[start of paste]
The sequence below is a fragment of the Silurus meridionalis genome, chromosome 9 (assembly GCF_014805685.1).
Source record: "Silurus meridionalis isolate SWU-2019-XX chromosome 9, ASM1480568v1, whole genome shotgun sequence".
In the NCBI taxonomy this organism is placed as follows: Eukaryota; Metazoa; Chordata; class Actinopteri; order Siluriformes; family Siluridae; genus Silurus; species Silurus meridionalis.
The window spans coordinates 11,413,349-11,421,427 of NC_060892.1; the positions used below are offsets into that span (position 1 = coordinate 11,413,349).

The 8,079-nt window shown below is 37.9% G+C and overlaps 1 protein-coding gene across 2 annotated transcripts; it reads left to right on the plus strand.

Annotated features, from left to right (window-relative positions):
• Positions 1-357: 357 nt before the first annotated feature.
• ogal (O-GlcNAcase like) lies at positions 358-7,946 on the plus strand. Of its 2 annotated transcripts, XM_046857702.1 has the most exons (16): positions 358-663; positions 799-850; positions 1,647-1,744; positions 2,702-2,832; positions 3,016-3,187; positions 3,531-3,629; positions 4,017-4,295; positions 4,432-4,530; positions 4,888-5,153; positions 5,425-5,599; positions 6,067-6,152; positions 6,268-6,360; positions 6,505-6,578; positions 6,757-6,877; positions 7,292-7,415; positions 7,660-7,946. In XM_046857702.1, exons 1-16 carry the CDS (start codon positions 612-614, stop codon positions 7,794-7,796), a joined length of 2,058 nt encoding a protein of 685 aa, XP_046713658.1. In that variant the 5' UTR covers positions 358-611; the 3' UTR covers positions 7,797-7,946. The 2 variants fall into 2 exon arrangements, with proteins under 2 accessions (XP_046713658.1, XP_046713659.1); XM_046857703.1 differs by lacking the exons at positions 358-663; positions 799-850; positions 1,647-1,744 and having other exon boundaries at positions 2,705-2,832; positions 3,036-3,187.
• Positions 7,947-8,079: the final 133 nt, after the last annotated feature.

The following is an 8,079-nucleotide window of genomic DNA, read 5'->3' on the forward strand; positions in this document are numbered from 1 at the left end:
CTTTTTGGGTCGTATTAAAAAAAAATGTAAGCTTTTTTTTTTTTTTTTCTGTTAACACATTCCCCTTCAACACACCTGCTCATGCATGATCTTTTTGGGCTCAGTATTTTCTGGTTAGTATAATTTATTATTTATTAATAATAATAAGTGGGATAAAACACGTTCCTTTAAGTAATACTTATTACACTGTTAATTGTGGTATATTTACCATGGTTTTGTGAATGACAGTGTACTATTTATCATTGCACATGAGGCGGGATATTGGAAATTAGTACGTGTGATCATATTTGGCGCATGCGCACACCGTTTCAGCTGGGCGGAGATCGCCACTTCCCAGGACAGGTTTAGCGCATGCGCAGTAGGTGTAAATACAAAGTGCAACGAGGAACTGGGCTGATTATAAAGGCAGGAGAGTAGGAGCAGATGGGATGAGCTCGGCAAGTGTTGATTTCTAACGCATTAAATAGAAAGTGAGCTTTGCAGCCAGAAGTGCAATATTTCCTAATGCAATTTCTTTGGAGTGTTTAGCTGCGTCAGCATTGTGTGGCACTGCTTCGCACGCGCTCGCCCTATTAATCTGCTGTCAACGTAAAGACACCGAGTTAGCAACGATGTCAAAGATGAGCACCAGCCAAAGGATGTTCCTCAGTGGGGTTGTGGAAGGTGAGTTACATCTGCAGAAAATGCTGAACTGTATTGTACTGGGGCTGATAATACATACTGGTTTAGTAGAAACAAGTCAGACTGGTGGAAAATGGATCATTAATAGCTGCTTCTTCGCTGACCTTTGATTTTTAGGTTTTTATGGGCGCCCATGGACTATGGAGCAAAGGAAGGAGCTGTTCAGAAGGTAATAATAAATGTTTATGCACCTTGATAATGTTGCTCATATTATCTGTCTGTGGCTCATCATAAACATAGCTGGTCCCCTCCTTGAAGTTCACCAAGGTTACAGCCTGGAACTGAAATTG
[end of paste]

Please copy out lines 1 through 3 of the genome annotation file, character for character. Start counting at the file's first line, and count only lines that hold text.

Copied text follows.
The sequence below is a fragment of the Silurus meridionalis genome, chromosome 9 (assembly GCF_014805685.1).
Source record: "Silurus meridionalis isolate SWU-2019-XX chromosome 9, ASM1480568v1, whole genome shotgun sequence".
In the NCBI taxonomy this organism is placed as follows: Eukaryota; Metazoa; Chordata; class Actinopteri; order Siluriformes; family Siluridae; genus Silurus; species Silurus meridionalis.